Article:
Your closest friends are writers and film-makers. How do they see these two sides of you? Do they know the programmer in you?
Yes, it is only through the Internet that I know people who are both. I quote one guy in the book who is a painter and a programmer, I know someone in the East Coast who is a writer and a programmer. It’s interesting to have a closed circle of family and friends who are artists and writers and film-makers. Programmers tend to think of themselves as artists, but most artists think computer programming is nuclear physics.
You quote American computer scientist Donald Knuth in the book, who says that the programmer’s work is about “excellence of style". How important has that been for you and how much of that did you achieve?
Yes, most people think programmers are giving instructions to a computer. As Knuth says, you are writing codes for programmers in the future who will maintain your code. The trouble is that if you can write a code today, six months later when someone tries to understand it, it can be incomprehensible. Sometimes even you can look at something you wrote six months back and be baffled. So the programmer’s job becomes that of, “a person should understand, by looking at a particular section of code exactly what it’s trying to do and exactly how it’s doing it". One step beyond is that if you can do something elegant rather than a jugaadu solution. Often that also leads to better functionality.
You say that as a child, you were the classic nerd who wished you were the cool sports guy.
For any middle class kid growing up in India, the brief was that your future lay in being an engineer or a doctor. I did well in the exams and I liked what I knew about physics and other sciences. There’s a level at which investigative science becomes very interesting and after Class X, I realized I was not built for that. What you have to do to become a good engineer was beyond me.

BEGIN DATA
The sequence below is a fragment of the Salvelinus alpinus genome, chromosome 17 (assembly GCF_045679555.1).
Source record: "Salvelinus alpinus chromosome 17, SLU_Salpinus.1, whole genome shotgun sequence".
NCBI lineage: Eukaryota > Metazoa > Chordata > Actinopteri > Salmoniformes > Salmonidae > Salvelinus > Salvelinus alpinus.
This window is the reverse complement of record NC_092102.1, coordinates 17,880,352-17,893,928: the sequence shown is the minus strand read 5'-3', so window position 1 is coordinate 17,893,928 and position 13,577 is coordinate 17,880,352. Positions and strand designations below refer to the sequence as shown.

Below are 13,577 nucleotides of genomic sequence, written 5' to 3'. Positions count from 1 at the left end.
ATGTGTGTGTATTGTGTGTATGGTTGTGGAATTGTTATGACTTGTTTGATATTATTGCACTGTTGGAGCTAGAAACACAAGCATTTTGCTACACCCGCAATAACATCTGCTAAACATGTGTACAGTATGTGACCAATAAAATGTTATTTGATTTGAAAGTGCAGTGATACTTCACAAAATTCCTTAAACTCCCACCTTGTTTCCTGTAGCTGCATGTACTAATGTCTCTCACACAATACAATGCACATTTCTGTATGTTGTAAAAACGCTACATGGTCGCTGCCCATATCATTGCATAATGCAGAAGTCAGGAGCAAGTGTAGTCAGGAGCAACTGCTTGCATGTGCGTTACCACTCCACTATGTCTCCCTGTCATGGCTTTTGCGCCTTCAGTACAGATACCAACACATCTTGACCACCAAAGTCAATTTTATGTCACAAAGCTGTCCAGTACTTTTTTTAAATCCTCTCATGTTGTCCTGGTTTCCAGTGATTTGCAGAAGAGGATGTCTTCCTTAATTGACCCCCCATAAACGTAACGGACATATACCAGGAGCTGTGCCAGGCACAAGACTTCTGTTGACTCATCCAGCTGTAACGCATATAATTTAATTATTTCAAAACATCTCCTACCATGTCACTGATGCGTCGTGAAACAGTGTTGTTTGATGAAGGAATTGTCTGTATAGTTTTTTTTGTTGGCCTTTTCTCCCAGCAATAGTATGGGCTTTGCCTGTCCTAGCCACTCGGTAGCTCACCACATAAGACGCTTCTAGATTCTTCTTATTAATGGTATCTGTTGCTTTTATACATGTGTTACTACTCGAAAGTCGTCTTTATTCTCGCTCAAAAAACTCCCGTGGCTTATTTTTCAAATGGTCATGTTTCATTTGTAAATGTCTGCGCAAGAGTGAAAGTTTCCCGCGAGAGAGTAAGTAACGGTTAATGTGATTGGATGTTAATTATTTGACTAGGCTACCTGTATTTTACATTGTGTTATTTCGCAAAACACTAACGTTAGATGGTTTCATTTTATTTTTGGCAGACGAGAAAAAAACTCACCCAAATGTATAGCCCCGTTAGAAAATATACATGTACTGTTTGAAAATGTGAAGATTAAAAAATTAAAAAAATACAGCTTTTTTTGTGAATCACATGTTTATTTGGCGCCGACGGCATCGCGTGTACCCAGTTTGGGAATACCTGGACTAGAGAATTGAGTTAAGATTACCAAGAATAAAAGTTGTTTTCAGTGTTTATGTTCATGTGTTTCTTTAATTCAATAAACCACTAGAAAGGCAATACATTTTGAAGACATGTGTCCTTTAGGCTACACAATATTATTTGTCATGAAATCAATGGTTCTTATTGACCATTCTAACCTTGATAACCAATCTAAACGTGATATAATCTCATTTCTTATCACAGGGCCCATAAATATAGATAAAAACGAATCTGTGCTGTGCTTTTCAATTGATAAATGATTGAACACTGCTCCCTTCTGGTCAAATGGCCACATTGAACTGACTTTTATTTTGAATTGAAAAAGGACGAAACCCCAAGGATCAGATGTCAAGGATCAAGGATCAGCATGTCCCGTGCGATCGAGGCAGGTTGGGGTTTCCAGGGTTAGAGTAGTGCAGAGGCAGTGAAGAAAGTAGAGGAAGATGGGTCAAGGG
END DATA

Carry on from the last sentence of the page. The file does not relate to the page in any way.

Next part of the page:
Where do coding and fiction meet?
If you are a programmer and you are thinking of the world algorithmically, you believe that it is made up of smaller systems. You start thinking of the world in that way—how do all our narratives connect? What’s so interesting is that, that is not such a modern thing. Panini’s grammar is a little machine, a little algorithm. The ancient Indian intellectual tradition is heavily biased towards treating all knowledge as Panini’s grammar. When you are investigating something you want, find the algorithm of how it works, which is what the ninth and 10th century guys like Anandavardhana and Abhinavagupta did in literature. They find out what is beauty, why are we effected by beautiful poetry? It’s the same operation at work.
Starting with blogs in the early 2000s and now the way we are using social networking and YouTube, the self now exists in public eye—one of the central thrusts of the 21st century taken to an extreme. Where do you see this self-obsession going?
Yes, self as performance is at its peak now. You are constructing selves both in the real world as well as the Internet world. It is a continuous performance. It’s in the grain of our reality now. Ebooks are the future for us authors. Only last month, in the The New Republic there was a report about American publishing, which everyone is in gloom and doom about, saying no one is reading. A new study says that revenues have been steady since 2006. The only change is that in 2006, the number of physical books sold were much higher and in 2013, that number is lesser than ebooks. It’s really lovely to hold my new book fresh at the bookstore like I am doing now, but I read only in my devices.
Would you write a book just to be consumed in a device?
That would be one’s ambition, but I am not sure I am ready to delve into that. In this book, I introduced some LEGO logic games which are diagrammatic, which would be cool if designed for a device, but the right platform has not been built yet. I can’t sit down with Word and make that book happen.
You did some film writing with ‘Mission Kashmir’. Any film writing on the cards?
I am associate producer with the AMC project, which is scripting Sacred Games as a television series. I want to stay as far away from the scripting as possible. It would drive me insane. The script writer is amazing; she has seen the story with possibilities that I could have never seen.
What is your next book?
It’s what I stopped writing when I started this book. It’s a novel partly set in India and partly in other parts of the world.